Presentation on theme: "Novice and Expert Programmers Gild Project University of Victoria Jeff Michaud."— Presentation transcript:
Novice and Expert Programmers Gild Project University of Victoria Jeff Michaud
Overview of Presentation General Definitions Psychological Studies – Novices – Expert – Common Novice-Expert Continuum Discussion
General Definitions Expert: someone who is more than just proficient in an area Novice: someone who is just entering an area
In the beginning ‘Psychological’ studies of programmers started in the 1970s Results are unfortunately not reliable – Weak methodologies – Complex programming practices – No psychologists …
Enter the Psychologists Proper research methodologies used Studies start to show consistent results: – novices could understand the syntax and semantics of individual statements – but could not combine the statements into programs to solve the problem
Results of the Studies: Novices lack an adequate mental model of the area [Kessler and Anderson, 1989] are limited to a surface knowledge of subject, have fragile knowledge (something the student knows but fails to use when necessary) and neglect strategies [Perkins and Martin, 1986] use general problem solving strategies (i.e., copy a similar solution or work backwards from the goal to determine the solution) rather than strategies dependent on the particular problem tend to approach programming through control structures use a line-by-line, bottom up approach to problem solution [Anderson, 1985]
Results of the studies: Experts have many mental models and choose and mix them in an opportunistic way [Visser and Hoc, 1990] have a deep knowledge of their subject which is hierarchical and many layered with explicit maps between layers apply everything they know when given a task in a familiar area, work forward from the givens and develop sub-goals in a hierarchical manner, but given an unfamiliar problem, fall back on general problem solving techniques have a better way of recognizing problems that require a similar solution [Chi, et al, 1981; Davies, 1990] tend to approach a program through its data structures or objects [Petre and Winder, 1988] use algorithms rather than a specific syntax (they abstract from a particular language to the general concept) are faster and more accurate [Wieden-beck, 1986; Allwood, 1986] have better syntactical and semantical knowledge and better tactical and strategic skills [Bateson, Alexander & Murphy, 1987]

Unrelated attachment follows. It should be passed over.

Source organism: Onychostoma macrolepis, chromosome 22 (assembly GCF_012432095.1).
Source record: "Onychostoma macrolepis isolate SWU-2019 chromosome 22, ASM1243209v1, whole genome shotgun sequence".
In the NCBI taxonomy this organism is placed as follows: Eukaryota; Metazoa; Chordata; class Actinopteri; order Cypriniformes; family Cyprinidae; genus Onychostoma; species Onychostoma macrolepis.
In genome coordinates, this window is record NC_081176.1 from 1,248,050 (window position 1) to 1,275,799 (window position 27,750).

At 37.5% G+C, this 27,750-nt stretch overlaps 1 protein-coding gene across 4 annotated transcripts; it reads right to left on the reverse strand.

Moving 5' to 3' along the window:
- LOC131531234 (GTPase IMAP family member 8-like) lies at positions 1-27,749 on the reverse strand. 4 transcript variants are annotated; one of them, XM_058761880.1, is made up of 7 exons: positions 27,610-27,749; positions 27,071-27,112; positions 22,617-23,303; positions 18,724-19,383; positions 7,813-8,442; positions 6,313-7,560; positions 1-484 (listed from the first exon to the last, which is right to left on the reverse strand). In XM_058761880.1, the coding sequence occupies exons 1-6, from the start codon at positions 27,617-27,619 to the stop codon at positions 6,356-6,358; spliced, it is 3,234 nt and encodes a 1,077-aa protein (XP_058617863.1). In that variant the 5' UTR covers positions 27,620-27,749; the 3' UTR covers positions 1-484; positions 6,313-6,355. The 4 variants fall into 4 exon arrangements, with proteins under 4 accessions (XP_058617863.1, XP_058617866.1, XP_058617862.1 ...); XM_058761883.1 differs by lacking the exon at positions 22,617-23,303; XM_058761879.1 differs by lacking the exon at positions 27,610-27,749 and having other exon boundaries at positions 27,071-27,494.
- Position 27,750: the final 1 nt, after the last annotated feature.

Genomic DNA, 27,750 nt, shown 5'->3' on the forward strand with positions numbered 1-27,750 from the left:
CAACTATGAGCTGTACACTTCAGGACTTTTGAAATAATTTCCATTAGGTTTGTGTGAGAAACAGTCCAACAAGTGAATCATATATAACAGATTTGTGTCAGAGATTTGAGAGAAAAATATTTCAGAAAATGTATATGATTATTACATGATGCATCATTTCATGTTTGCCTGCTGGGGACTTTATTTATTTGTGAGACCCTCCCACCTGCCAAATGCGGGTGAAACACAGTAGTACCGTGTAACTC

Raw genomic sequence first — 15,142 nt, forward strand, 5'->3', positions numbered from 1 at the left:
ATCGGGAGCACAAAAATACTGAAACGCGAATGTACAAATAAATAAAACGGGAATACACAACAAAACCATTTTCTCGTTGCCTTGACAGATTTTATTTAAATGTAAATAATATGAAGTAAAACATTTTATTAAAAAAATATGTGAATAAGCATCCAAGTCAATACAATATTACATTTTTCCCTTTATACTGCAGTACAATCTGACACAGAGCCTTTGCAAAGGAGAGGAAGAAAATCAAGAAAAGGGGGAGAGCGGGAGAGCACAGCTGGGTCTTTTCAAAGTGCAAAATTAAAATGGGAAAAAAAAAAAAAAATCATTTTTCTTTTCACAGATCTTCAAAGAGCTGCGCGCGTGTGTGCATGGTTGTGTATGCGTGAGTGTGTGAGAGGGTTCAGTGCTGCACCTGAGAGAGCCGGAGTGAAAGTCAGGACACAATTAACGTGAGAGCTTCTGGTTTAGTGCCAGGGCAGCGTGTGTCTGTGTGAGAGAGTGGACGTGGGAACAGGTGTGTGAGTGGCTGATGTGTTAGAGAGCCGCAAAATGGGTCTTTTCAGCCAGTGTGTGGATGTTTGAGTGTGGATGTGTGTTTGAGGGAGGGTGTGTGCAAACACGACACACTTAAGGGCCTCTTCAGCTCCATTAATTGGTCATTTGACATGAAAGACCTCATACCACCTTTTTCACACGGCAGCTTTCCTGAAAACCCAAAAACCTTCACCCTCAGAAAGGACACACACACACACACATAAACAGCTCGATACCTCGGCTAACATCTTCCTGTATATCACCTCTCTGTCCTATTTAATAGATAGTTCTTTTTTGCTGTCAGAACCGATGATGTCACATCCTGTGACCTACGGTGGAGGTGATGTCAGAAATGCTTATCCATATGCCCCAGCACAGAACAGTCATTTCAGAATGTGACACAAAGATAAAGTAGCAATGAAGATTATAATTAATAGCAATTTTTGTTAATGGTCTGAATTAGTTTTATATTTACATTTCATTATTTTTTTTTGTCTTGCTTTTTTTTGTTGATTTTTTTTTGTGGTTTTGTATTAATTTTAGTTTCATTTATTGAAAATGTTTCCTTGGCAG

Regardless of expertise Given a new, unfamiliar language, the syntax is not the problem, learning how to use and combine the statements to achieve the desired effect is difficult. Learning the concepts and techniques of a new language requires writing programs in that language. Studying the syntax and semantics is not sufficient to understand and properly apply the new language. Problem solution by analogy is common at all levels; choosing the proper analogy may be difficult. At all levels, people progress to the next level by solving problems. The old saying that practice makes perfect has solid psychological basis.
The Continuum Dreyfus and Dreyfus [Dreyfus, 1985] described the continuum from novice to expert with five stages – Novice Learns objective facts and features and rules for determining actions based upon these facts and features. (Everything they do is context free.) – Advanced Beginner Starts to recognize and handle situations not covered by given facts, features and rules (context sensitive) without quite understanding what he/she is doing. – Competence After considering the whole situation, consciously chooses an organized plan for achieving the goal. – Proficiency No longer has to consciously reason through all the steps to determine a plan. – Expert "An expert generally knows what to do based upon mature and practiced understanding."
Discussion Many tools for intro programmers are marketed as a ‘scaled down’ version of experts’ tools. Should tools for novices: – Have less or more functionality than those for experts? – Have different functionality than those for experts.
Problem Solving and Pedagogy Problem Solving – Understand the problem – Determine how to solve the problem – Translate the solution into a computer program – Test and Debug Pedagogy – Learn the syntax and semantics of one feature at a time – Learn to combine this language feature with known design skills to develop programs to solve the problem – Develop general problem solving skills